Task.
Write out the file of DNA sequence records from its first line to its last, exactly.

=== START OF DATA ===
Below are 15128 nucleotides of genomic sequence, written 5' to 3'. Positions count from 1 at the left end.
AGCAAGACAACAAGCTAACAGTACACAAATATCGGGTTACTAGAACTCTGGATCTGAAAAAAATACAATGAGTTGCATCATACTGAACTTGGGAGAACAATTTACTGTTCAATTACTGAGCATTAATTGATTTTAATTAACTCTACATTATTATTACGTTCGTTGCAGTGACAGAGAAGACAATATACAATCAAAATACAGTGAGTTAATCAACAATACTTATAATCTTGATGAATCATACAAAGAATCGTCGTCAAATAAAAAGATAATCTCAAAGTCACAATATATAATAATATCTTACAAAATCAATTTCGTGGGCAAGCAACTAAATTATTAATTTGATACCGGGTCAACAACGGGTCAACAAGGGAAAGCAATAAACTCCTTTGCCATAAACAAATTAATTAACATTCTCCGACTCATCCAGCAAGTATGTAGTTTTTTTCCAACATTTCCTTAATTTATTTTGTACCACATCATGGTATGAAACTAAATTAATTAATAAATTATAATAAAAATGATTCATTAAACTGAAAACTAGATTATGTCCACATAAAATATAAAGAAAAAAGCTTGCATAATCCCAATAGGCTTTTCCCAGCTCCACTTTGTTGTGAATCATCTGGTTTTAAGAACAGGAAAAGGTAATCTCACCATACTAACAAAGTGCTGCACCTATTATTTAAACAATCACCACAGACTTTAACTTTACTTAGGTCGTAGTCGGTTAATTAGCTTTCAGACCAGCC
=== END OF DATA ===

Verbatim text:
Below are 15128 nucleotides of genomic sequence, written 5' to 3'. Positions count from 1 at the left end.
AGCAAGACAACAAGCTAACAGTACACAAATATCGGGTTACTAGAACTCTGGATCTGAAAAAAATACAATGAGTTGCATCATACTGAACTTGGGAGAACAATTTACTGTTCAATTACTGAGCATTAATTGATTTTAATTAACTCTACATTATTATTACGTTCGTTGCAGTGACAGAGAAGACAATATACAATCAAAATACAGTGAGTTAATCAACAATACTTATAATCTTGATGAATCATACAAAGAATCGTCGTCAAATAAAAAGATAATCTCAAAGTCACAATATATAATAATATCTTACAAAATCAATTTCGTGGGCAAGCAACTAAATTATTAATTTGATACCGGGTCAACAACGGGTCAACAAGGGAAAGCAATAAACTCCTTTGCCATAAACAAATTAATTAACATTCTCCGACTCATCCAGCAAGTATGTAGTTTTTTTCCAACATTTCCTTAATTTATTTTGTACCACATCATGGTATGAAACTAAATTAATTAATAAATTATAATAAAAATGATTCATTAAACTGAAAACTAGATTATGTCCACATAAAATATAAAGAAAAAAGCTTGCATAATCCCAATAGGCTTTTCCCAGCTCCACTTTGTTGTGAATCATCTGGTTTTAAGAACAGGAAAAGGTAATCTCACCATACTAACAAAGTGCTGCACCTATTATTTAAACAATCACCACAGACTTTAACTTTACTTAGGTCGTAGTCGGTTAATTAGCTTTCAGACCAGCC